Spells and curses crackle across the arid landscapes of the Old West once again, with the release of Gemma Files’ A Rope of Thorns, the sequel to last year’s Black Quill Award–winning novel and Stoker nominee A Book of Tongues. But it hasn’t been an especially easy journey for the author of the acclaimed Hexslinger series.
“I was telling one of my friends the other day that in a lot of ways, I feel like I’ve been working on the same novel for three years, in three different instalments,” says Files. One of the issues that she ran into with the first book was that she was rapidly approaching her publisher’s cut-off point in terms of word limit, with no end in sight. Fortunately, the folk at ChiZine press, decided to publish Files’ occult western tale as two books. Files was hard at work on the second book when she discovered history repeating itself. “Exactly the same thing happened that happened last time,” admits Files. “I got to 80,000 words, realized there was no way it’d be finished by 100,000, and began to rethink my plans. This isn’t going to happen again if I can help it, which is why I’m working extra-hard on plotting things out in advance, this time ’round.”
Working on a series, rather than a standalone novel, presents particular challenges to an author. “Just like the primary challenge of a third book is how to wrap things up effectively and entertainingly, the challenge of a second book is how to make it past the general saggy middle problem,” says Files. “I concentrated a lot on keeping it fast-paced, with a fair deal of crap-talking/hex-slinging action, but also a sub-set of character development under fire and laying in details which will (hopefully) pay off in Book Three. What’s been consistently exciting and frustrating throughout the journey thus far is that whenever I lay in something that just seems like an alchemically-generated New Fun Thing, I realize it usually brings along a bunch of attendant game-changing elements that I now have to develop and integrate further into the narrative’s inherent logic along with it.” She cites in particular the established rule in the first book that “hexes”—beings with immense magical powers—cannot work together, at risk of their very existence, a rule which, in the second book, shifts with devastating results. “That sounded neat and utterly organic when I first did it—and I really do think it is, in an epic/operatic way,” says Files, “but I’m still dealing with the consequences.”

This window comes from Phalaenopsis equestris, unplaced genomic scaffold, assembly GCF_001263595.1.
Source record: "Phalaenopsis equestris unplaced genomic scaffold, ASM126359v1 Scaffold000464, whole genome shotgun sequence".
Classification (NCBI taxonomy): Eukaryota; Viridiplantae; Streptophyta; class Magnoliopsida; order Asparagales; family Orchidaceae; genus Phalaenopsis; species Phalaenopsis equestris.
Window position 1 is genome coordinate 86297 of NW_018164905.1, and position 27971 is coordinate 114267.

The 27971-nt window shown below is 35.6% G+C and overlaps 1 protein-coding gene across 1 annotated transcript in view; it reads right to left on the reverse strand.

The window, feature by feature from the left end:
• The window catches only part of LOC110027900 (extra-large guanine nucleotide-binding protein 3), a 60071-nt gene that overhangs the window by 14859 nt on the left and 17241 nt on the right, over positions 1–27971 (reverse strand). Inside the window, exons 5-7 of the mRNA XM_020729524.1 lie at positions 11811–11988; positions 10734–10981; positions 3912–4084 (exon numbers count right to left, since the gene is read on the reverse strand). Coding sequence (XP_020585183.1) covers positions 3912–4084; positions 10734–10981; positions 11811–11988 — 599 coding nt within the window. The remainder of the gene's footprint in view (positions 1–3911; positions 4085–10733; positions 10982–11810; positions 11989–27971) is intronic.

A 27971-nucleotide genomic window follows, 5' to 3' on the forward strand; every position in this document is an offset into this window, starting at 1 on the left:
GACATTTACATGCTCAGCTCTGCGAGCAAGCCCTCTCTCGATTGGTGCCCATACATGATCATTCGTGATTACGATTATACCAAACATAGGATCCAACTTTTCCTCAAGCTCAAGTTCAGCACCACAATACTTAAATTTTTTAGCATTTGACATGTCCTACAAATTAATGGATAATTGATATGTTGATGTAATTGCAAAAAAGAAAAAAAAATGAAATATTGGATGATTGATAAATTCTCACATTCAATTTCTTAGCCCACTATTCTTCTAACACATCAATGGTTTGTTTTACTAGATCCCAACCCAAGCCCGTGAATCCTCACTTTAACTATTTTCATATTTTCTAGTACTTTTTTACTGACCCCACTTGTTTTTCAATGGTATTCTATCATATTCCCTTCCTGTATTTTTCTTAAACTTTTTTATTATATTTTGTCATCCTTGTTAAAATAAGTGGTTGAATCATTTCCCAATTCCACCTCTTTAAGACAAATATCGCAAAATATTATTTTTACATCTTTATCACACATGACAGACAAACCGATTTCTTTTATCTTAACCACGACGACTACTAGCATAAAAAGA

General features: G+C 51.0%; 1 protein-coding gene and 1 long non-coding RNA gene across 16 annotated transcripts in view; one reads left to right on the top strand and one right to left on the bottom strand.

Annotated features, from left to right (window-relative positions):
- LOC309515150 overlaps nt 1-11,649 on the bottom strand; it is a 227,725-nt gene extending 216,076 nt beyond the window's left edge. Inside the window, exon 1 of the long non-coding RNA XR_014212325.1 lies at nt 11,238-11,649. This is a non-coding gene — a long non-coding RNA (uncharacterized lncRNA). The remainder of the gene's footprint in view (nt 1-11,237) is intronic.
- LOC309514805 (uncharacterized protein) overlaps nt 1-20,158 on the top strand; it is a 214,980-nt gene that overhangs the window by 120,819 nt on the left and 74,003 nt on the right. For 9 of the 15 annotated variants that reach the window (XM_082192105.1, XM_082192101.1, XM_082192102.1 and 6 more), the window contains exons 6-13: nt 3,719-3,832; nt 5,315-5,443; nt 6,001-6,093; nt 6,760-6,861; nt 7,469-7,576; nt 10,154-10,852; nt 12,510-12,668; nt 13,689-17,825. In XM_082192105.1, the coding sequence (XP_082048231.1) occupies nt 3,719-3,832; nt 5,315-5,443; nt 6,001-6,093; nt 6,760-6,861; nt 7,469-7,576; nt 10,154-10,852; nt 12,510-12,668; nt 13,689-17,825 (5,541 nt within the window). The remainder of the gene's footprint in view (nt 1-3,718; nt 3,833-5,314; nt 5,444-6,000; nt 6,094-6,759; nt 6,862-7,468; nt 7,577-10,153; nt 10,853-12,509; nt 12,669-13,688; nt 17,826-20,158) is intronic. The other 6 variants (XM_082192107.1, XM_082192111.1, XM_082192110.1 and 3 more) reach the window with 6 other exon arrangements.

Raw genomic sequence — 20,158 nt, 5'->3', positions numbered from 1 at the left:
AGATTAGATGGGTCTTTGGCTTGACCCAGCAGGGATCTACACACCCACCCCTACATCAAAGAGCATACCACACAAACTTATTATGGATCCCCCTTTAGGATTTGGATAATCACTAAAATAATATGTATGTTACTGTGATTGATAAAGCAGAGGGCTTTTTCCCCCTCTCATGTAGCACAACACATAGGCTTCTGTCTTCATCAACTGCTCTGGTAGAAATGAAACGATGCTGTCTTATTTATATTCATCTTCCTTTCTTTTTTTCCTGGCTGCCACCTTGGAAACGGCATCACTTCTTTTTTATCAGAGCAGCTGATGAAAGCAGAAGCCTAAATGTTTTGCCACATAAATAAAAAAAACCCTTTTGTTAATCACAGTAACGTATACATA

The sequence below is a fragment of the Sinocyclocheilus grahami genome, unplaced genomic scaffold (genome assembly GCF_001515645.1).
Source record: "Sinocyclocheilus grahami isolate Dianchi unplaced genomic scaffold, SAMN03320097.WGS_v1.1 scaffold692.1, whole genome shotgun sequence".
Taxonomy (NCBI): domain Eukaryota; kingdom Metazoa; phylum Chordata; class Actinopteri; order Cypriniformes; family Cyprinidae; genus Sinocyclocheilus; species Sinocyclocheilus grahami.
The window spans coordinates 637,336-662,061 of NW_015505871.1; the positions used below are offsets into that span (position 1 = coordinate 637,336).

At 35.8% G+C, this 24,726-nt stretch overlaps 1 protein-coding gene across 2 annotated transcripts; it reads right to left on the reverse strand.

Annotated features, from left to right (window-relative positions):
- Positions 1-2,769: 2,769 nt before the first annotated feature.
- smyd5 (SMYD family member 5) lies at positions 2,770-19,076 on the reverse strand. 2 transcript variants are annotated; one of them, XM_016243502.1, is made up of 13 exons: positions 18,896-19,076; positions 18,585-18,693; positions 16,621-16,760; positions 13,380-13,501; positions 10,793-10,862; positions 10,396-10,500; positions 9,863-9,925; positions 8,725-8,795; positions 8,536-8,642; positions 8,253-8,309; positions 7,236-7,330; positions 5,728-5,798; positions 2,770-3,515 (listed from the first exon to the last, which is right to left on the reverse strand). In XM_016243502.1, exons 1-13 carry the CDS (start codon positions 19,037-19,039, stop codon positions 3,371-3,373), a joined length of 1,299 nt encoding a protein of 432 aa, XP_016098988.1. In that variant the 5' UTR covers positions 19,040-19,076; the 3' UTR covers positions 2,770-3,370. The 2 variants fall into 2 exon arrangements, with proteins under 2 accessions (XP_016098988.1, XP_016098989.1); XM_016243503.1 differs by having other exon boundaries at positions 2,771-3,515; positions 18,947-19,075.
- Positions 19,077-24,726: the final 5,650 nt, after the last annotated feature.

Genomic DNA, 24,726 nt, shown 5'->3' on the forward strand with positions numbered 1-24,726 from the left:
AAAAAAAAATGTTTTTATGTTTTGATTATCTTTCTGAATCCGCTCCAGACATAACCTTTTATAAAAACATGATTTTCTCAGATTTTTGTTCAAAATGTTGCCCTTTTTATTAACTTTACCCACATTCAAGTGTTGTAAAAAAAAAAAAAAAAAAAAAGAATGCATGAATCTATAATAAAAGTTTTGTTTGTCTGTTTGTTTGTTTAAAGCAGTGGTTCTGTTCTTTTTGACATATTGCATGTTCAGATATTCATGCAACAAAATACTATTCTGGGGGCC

Another shift in the second novel is that the power of magic is very much more connected to the earth, as opposed to the first book, where it is very much connected to the power of language. Files attributes the change to a shift in focus from the cerebral Reverend Asher Rook, protagonist of the first book, to the visceral, emotional, and highly sexual Chess Pargeter, the main hex in the second. “The Rev likes words because he’s educated and erudite yet almost completely hypocritical, which means he can use them to lie and seduce and confuse equally,” says Files. “Chess is an uneducated whore-get turned outlaw, a man of reflexive, perverse action who’s always relied on his gut to show him which way to jump, powering his way through life on his guns, his fists and his dick.”
One thing that remains the same, however, if the focus on the characters’ sexuality—which, in all its terrifying glory, has been significant in the horror genre since the early gothic novels and Dracula. The sexual relationship between Chess and the Reverend was central to the first novel, and continues to inform—heavily—the second. “It’s always sort of amused me that some people seem to be just as afraid of having their sexuality realigned as they are of, say, far more palpable and universal fears like bodily harm, death and the loss of those you love,” says Files. “Again, this is one of the inherent problems with terms like Gay Horror, which I’m proud yet still slightly discomfited—as a straight-identified person—to have applied to my work. Ultimately, it’s just a simple human truth that we fear the Other, the creature who resembles us in some way but differs greatly in others, as much as we rightly fear to be Othered, to be told that because we differ in some way from “the norm”, we’re no longer going to be accorded the same rights and privileges… Horror needs monsters, and it’s hard to accept that we truly are all we know and need of both Heaven and Hell.”